Tendon hypertrophy is associated with increased hydroxylation of nonhelical lysine residues at two specific cross-linking sites in type I collagen

Joan E. Gerriets, Sandra L. Curwin, Jerold A Last

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22 Scopus citations


This study was designed to investigate whether the changes in lysine hydroxylation known to occur in hypertrophic tendon occur randomly or at specific lysine residues in the type I collagen molecule. Peptides corresponding to the two known major cross-linking sites of type I collagen (a lysine (or hydroxylysine) at position 9N cross-linked to a hydroxylysine at 930 and a lysine (or hydroxylysine) at position 16C cross-linked to a hydroxylysine at position 87) were prepared by collagenase digestion, size fractionation, and separation by high performance liquid chromatography from normal chicken tendon and from chicken tendon subjected to increased tensile load as a result of muscle hypertrophy. The ratio of the difunctional cross-links dihydroxylysinonorleucine to hydroxylysinonorleucine in normal tendon is 0.75:1; this ratio is increased to 6:1 in hypertrophic tendon. The dihydroxylysinonorleucine to hydroxylysinonorleucine ratio is increased to the same extent in samples of the purified cross-linked peptides derived from both the N-terminal and C-terminal lysine aldehyde residues. On the other hand, the relative hydroxylysine content of preparations of the pooled larger helical peptides obtained by cyanogen bromide digestion of normal and hypertrophic tendons was essentially identical. These results demonstrate that there is a specific increase in hydroxylation of only the N- and C-terminal non-helical lysine residues that participate in the formation of the reducible difunctional cross-links of type I collagen in hypertrophic tendon, while the extent of hydroxylation of lysine residues in the helical regions is not affected. The specific mechanism by which the enzyme lysyl hydroxylase acting on its substrate can distinguish between lysine residues destined to be in non-helical versus helical regions in a nascent collagenous peptide that has not yet attained its final secondary structure remains to be defined.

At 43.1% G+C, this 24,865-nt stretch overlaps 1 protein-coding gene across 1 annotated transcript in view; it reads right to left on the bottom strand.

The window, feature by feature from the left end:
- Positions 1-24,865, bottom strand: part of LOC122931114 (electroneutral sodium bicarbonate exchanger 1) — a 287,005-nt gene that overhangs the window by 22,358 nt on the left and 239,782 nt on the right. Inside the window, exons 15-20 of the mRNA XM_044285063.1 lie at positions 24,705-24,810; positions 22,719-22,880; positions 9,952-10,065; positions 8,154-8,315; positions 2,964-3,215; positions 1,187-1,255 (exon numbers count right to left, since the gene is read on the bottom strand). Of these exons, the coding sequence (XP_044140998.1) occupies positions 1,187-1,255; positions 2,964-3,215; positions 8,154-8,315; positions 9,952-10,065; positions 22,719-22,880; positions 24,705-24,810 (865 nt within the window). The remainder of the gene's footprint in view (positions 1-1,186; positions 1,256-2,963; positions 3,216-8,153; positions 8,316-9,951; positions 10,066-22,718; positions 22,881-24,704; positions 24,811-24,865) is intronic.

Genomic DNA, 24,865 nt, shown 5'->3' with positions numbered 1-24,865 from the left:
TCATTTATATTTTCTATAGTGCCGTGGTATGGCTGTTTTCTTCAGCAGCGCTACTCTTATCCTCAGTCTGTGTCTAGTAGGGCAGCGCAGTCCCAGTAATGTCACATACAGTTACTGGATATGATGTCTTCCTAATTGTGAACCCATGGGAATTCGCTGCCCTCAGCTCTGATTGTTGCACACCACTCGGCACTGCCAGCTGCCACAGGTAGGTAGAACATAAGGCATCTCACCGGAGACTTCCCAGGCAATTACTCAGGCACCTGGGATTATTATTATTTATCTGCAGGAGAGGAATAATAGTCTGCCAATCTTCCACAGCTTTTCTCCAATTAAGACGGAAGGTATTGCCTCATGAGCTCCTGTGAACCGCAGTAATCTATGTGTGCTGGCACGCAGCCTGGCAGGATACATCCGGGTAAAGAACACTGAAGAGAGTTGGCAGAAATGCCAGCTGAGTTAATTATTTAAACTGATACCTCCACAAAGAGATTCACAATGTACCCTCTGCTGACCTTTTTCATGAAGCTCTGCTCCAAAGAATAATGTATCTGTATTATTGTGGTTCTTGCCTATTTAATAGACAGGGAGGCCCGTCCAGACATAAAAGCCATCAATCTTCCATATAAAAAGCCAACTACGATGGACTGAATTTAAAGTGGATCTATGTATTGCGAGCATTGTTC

Original languageEnglish (US)
Pages (from-to)25553-25560
Number of pages8
JournalJournal of Biological Chemistry
Issue number34
StatePublished - Dec 5 1993

ASJC Scopus subject areas

  • Biochemistry


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